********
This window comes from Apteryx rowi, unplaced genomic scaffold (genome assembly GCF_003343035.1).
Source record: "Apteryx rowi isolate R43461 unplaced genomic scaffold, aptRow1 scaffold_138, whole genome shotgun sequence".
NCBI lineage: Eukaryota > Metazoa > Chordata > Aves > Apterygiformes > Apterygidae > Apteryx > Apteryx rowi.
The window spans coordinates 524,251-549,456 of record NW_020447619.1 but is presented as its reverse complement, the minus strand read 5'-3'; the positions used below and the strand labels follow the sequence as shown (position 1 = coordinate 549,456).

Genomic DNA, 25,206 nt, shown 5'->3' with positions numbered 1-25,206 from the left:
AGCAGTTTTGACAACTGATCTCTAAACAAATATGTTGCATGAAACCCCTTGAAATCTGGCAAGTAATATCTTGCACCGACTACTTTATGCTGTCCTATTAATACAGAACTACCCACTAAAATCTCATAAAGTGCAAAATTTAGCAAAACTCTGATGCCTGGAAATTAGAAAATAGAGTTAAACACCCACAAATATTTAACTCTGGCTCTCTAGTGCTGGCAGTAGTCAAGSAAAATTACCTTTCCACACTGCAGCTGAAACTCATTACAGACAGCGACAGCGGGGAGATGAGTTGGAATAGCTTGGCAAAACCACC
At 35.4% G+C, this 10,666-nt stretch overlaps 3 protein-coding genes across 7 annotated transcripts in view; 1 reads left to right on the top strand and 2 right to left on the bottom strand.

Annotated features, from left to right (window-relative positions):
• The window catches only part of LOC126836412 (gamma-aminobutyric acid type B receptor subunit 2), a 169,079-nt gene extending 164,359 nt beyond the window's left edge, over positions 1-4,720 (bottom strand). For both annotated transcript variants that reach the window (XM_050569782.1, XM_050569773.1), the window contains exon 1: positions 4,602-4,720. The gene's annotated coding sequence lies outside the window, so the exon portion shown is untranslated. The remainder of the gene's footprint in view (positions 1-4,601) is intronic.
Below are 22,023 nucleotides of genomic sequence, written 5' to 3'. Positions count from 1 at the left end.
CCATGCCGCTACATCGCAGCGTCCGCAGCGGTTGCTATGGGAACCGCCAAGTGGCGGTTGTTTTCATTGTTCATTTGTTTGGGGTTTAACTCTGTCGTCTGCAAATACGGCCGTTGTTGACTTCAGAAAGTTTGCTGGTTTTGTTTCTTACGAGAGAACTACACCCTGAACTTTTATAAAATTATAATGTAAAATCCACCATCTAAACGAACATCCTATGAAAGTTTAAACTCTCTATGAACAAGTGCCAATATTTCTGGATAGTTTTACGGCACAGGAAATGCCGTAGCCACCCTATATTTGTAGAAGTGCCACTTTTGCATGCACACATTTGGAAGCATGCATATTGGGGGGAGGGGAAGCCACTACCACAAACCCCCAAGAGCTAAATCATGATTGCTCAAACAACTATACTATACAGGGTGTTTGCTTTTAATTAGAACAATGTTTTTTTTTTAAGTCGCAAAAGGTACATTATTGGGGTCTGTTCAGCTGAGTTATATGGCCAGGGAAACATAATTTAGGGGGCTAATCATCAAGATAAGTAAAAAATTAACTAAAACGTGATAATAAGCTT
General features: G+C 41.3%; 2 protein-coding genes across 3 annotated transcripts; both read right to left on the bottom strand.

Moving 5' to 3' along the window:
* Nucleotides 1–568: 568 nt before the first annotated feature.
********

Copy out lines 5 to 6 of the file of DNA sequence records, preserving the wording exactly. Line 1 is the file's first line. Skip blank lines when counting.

Genomic DNA, 25,206 nt, shown 5'->3' with positions numbered 1-25,206 from the left:
AGCAGTTTTGACAACTGATCTCTAAACAAATATGTTGCATGAAACCCCTTGAAATCTGGCAAGTAATATCTTGCACCGACTACTTTATGCTGTCCTATTAATACAGAACTACCCACTAAAATCTCATAAAGTGCAAAATTTAGCAAAACTCTGATGCCTGGAAATTAGAAAATAGAGTTAAACACCCACAAATATTTAACTCTGGCTCTCTAGTGCTGGCAGTAGTCAAGSAAAATTACCTTTCCACACTGCAGCTGAAACTCATTACAGACAGCGACAGCGGGGAGATGAGTTGGAATAGCTTGGCAAAACCACC